Sat, Apr 18, 2015 - Page 8 News List

China’s cracks beginning to show

By Wu Hui-lin 吳惠林

Several major European countries — the UK, France, Italy and Germany among them — agreed last month to join the China-initiated Asian Infrastructure Investment Bank (AIIB), with hardly a thought of how the US might take this news. Surprisingly, the first to jump was the UK, with which the US is said to enjoy a “special relationship.”

The British chancellor of the exchequer, having resisted his US counterpart’s requests over the phone to think carefully before proceeding down this road, gleefully announced that the UK was to be the “first major Western country” to join the AIIB. This quick work was not very popular with France, Germany or Italy, all of which rushed to follow suit, leaving the US battered and bruised, having lost this particular battle in the international relations war.

Beijing’s unexpected international relations coup has raised questions whether this is an indication that major European powers are now thinking of expanding their trade relations with China in the hope of securing for themselves a larger slice of the Chinese market pie.

The beginnings of the AIIB go back to 2010, when an agreement to expand China’s voting rights in the IMF were opposed by the US Congress. On the surface, Washington says it doubts the AIIB will be able to meet international standards on human rights, the environment and workers’ rights, but in fact it is reluctant to see a further expansion of Chinese influence. Unfortunately for the US Congress, its boycott has backfired, giving Beijing the opportunity to gain the initiative.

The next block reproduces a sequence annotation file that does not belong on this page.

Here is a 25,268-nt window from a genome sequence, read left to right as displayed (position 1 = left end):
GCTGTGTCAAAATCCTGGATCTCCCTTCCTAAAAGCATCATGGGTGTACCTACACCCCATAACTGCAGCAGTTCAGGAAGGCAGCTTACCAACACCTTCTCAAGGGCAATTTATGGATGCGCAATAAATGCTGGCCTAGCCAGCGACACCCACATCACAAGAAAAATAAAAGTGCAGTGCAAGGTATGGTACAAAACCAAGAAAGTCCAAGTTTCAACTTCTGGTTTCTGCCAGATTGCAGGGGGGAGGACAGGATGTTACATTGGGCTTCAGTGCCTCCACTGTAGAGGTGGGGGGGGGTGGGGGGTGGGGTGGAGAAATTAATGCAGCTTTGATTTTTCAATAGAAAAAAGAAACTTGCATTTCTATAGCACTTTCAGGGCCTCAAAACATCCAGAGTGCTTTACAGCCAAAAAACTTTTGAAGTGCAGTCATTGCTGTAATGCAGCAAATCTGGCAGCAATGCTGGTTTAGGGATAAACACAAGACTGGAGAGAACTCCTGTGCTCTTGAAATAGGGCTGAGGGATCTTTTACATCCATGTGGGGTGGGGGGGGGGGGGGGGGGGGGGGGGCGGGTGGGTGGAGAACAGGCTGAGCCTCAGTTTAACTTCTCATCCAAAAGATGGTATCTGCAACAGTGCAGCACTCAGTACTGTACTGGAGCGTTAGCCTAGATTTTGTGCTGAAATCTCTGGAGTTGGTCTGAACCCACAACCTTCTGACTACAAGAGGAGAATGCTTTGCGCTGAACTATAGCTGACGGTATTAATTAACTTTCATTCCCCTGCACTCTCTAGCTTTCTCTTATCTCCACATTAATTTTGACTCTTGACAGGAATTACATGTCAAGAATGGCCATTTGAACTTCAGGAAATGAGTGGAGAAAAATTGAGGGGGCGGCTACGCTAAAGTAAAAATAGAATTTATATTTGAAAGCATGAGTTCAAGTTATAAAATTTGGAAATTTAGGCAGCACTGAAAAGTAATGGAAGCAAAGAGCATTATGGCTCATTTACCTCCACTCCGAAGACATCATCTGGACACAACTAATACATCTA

When Chinese President Xi Jinping (習近平) visited neighboring Asian countries in September 2013, he floated the idea of setting up a “Silk Road economic belt” and a “21st-century maritime Silk Road,” together known as the “One Belt, One Road” initiative. The “belt” seeks to link China with Europe via a northern route through Russia and Central Asia, while the “road” is to link China to the southwest via a maritime route, down the Taiwan Strait, and passing India and East Africa and up into Europe.

China began implementing this strategy last year, signing agreements in Beijing with 20 countries to establish the AIIB with investment capital of US$100 billion. At the end of last year, it also set up a US$40 billion Silk Road infrastructure fund. Xi is hoping to find new momentum and outlets to drive economic development with this belt and road strategy, and to strengthen cooperation with other countries en route, to move away from the current US domination of international politics and economics. This is all in the interests of realizing its aspiration of becoming a superpower. The AIIB and the Silk Road fund are just financial instruments for the implementation of this “one belt, one road” initiative.

China is seeking to kill two birds with one stone by taking the lead with the AIIB. The “One Belt, One Road” initiative will not only enable Beijing to find an outlet for its unwanted production capacity — sending it to other nations along the Silk Road, which will solve its problems with excess production and funds — it will also drive economic development in its inland regions in central and west China. This will allow Chinese companies to develop, promoting economic restructuring and consolidating energy supply from Central Asia.

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